Meanwhile, Ontario is extending most of its emergency orders until Nov. 21 as the province faces a resurgence of COVID-19.
In a news release Tuesday, the provincial government announced the extension will be in place for 30 days with exceptions for orders around pandemic pricing on electricity and electronic access to personal health records.
“With the cold and flu season upon us and the continuing high number of COVID-19 cases in certain parts of the province, it’s critical we continue to take the necessary steps to protect the health and safety of Ontarians,” said Solicitor General Sylvia Jones.
Masks not required in dance studios, province says
The province has also updated its pandemic rules to allow dance classes to resume in Ontario’s four hot spot areas.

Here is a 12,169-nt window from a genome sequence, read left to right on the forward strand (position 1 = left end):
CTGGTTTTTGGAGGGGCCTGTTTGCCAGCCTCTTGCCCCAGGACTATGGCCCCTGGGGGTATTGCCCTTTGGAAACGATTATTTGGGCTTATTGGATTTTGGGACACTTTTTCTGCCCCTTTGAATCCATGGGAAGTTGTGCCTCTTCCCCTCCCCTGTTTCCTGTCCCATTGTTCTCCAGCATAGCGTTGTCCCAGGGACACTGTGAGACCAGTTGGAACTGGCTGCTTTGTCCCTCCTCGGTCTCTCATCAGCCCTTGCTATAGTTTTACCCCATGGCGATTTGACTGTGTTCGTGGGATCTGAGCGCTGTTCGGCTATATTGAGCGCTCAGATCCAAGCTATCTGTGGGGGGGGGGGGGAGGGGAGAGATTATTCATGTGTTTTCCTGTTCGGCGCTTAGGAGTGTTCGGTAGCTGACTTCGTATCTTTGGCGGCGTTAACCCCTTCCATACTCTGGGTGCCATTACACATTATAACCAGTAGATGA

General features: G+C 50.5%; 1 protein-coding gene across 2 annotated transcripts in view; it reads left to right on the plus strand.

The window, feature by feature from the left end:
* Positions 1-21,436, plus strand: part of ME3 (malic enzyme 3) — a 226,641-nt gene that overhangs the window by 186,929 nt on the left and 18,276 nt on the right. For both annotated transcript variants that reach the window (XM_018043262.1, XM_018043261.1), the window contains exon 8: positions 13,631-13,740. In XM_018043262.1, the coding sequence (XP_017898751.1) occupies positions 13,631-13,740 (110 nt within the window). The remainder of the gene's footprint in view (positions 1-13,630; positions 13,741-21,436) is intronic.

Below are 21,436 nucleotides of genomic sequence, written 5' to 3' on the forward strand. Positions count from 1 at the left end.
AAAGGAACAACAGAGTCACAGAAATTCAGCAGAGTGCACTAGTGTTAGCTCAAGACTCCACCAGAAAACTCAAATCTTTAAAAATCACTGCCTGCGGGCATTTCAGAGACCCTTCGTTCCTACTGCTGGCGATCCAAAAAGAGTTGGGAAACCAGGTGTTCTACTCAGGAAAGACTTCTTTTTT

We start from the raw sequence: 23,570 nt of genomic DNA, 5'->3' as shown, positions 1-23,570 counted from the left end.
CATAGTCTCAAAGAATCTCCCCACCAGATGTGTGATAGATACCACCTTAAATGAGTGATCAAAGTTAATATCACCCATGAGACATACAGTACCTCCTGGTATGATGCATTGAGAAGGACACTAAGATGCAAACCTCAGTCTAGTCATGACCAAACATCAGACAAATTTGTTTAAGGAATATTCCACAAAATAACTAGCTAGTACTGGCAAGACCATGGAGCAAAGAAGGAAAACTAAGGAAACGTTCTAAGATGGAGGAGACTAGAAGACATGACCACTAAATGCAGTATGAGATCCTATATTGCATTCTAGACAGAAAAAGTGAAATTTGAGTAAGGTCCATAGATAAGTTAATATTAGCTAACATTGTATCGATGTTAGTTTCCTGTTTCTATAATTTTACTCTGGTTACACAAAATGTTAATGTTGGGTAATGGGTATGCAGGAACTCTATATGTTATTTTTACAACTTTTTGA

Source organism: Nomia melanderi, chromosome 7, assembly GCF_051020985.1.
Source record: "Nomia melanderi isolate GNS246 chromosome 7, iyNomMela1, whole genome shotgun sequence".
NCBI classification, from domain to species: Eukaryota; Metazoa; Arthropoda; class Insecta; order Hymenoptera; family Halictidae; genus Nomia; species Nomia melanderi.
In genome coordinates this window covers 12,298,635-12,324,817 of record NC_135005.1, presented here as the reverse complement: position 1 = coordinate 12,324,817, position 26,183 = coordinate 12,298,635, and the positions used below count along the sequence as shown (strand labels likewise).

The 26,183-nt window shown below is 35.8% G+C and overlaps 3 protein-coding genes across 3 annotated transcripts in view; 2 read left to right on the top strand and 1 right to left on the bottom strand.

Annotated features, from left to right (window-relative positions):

Asked Tuesday why small fitness studios aren’t allowed to open under the current regulations but dance studios are, Ford drew a distinction between the two saying that unlike fitness studios, dance studios are cohorted.
The province announced this week that dance classes will be allowed to resume in hotspot areas as long as dances are pre-registered and physical distancing is observed.
Masks are not required inside the studios.
Asked why that is, Health Minister Christine Elliott told reporters Tuesday, “It’s because of the distance and the separation between the dancers that can be maintained such that the masks aren’t necessarily required.”
Airborne transmission of COVID-19 however has not been ruled out, with the U.S. Centers for Disease Control and Prevention updating its guidance this month to say infections can be spread by exposure to virus in small droplets that can linger in the air for minutes to hours.
NDP bring motion to eliminate for-profit LTCs as some face insurance woes
Also Tuesday, NDP Leader Andrea Horwath said she would introduce a motion to remove for-profit companies from the long-term care system and replace them with an “all non-profit and public system.”